10. Amazing Space: Explanations, Investigations, & 3D Visualizations

    Science.gov (United States)

    Summers, Frank

    2011-05-01

    The Amazing Space website is STScI's online resource for communicating Hubble discoveries and other astronomical wonders to students and teachers everywhere. Our team has developed a broad suite of materials, readings, activities, and visuals that are not only engaging and exciting, but also standards-based and fully supported so that they can be easily used within state and national curricula. These products include stunning imagery, grade-level readings, trading card games, online interactives, and scientific visualizations. We are currently exploring the potential use of stereo 3D in astronomy education.

  11. Correlation between k-space sampling pattern and MTF in compressed sensing MRSI.

    Science.gov (United States)

    Heikal, A A; Wachowicz, K; Fallone, B G

    2016-10-01

    To investigate the relationship between the k-space sampling patterns used for compressed sensing MR spectroscopic imaging (CS-MRSI) and the modulation transfer function (MTF) of the metabolite maps. This relationship may allow the desired frequency content of the metabolite maps to be quantitatively tailored when designing an undersampling pattern. Simulations of a phantom were used to calculate the MTF of Nyquist sampled (NS) 32 × 32 MRSI, and four-times undersampled CS-MRSI reconstructions. The dependence of the CS-MTF on the k-space sampling pattern was evaluated for three sets of k-space sampling patterns generated using different probability distribution functions (PDFs). CS-MTFs were also evaluated for three more sets of patterns generated using a modified algorithm where the sampling ratios are constrained to adhere to PDFs. Strong visual correlation as well as high R 2 was found between the MTF of CS-MRSI and the product of the frequency-dependant sampling ratio and the NS 32 × 32 MTF. Also, PDF-constrained sampling patterns led to higher reproducibility of the CS-MTF, and stronger correlations to the above-mentioned product. The relationship established in this work provides the user with a theoretical solution for the MTF of CS MRSI that is both predictable and customizable to the user's needs.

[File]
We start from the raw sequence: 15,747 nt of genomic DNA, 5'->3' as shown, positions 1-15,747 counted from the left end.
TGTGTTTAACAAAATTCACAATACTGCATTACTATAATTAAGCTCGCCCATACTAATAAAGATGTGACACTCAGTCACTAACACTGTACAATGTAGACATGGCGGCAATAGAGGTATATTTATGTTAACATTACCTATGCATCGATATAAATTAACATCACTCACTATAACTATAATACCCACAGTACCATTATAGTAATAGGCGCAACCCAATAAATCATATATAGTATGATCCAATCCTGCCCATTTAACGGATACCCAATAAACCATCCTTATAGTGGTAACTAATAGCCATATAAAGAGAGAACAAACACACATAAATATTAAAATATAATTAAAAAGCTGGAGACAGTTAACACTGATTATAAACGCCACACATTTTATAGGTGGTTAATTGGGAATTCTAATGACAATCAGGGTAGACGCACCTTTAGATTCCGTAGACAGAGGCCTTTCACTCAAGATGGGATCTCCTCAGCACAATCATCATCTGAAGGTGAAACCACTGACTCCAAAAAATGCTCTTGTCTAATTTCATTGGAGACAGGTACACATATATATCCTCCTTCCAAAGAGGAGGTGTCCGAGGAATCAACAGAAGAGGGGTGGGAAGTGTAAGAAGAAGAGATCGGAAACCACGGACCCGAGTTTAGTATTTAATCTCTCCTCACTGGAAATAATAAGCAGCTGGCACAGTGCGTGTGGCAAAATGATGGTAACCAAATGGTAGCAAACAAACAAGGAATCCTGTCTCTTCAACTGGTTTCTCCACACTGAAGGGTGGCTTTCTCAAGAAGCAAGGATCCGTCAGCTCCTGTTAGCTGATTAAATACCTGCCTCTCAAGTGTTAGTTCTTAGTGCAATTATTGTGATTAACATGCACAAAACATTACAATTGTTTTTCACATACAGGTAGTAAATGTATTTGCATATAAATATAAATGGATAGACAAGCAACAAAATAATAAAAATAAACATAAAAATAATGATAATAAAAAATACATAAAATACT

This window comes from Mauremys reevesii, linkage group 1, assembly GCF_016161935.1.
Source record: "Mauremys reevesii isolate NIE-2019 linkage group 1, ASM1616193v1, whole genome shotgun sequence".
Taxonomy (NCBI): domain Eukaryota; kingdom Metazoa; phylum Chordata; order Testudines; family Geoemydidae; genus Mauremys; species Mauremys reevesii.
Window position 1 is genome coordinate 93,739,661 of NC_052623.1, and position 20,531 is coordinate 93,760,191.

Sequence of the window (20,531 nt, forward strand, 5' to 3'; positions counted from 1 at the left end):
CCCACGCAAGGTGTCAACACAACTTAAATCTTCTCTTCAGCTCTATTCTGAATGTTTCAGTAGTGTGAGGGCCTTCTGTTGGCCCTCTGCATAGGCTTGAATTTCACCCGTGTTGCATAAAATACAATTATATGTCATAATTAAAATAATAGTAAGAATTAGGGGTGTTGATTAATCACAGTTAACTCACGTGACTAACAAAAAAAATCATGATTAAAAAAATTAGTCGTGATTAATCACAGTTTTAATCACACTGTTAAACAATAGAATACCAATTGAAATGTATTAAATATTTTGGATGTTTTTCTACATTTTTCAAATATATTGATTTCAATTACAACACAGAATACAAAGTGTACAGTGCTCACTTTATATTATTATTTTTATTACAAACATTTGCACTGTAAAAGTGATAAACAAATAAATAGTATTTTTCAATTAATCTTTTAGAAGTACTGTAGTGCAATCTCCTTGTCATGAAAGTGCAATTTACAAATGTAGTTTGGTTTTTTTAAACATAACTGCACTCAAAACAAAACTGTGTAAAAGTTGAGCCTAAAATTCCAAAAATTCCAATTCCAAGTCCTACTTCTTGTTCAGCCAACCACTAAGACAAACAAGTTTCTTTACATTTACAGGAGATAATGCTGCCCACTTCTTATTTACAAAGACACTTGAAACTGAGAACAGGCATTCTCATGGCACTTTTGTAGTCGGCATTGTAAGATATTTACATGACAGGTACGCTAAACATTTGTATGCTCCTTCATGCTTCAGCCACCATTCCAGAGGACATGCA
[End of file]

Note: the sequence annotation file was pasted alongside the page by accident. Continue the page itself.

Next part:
12. Optical/Infrared Signatures for Space-Based Remote Sensing

    National Research Council Canada - National Science Library

    Picard, R. H; Dewan, E. M; Winick, J. R; O'Neil, R. R

    2007-01-01

    ... (mesosphere and thermosphere) in terms of the structure of the underlying medium. Advances in non-LTE radiative transfer and atmospheric waves and localized excitations are detailed, as well as analysis and modeling of the databases resulting from two groundbreaking space infrared experiments, DoD MSX/SPIRIT III and NASA TIMED/SABER.

  13. Yb:YAG Lasers for Space Based Remote Sensing

    Science.gov (United States)

    Ewing, J.J.; Fan, T. Y.

    1998-01-01

    Diode pumped solid state lasers will play a prominent role in future remote sensing missions because of their intrinsic high efficiency and low mass. Applications including altimetry, cloud and aerosol measurement, wind velocity measurement by both coherent and incoherent methods, and species measurements, with appropriate frequency converters, all will benefit from a diode pumped primary laser. To date the "gold standard" diode pumped Nd laser has been the laser of choice for most of these concepts. This paper discusses an alternate 1 micron laser, the YB:YAG laser, and its potential relevance for lidar applications. Conceptual design analysis and, to the extent possible at the time of the conference, preliminary experimental data on the performance of a bread board YB:YAG oscillator will be presented. The paper centers on application of YB:YAG for altimetry, but extension to other applications will be discussed.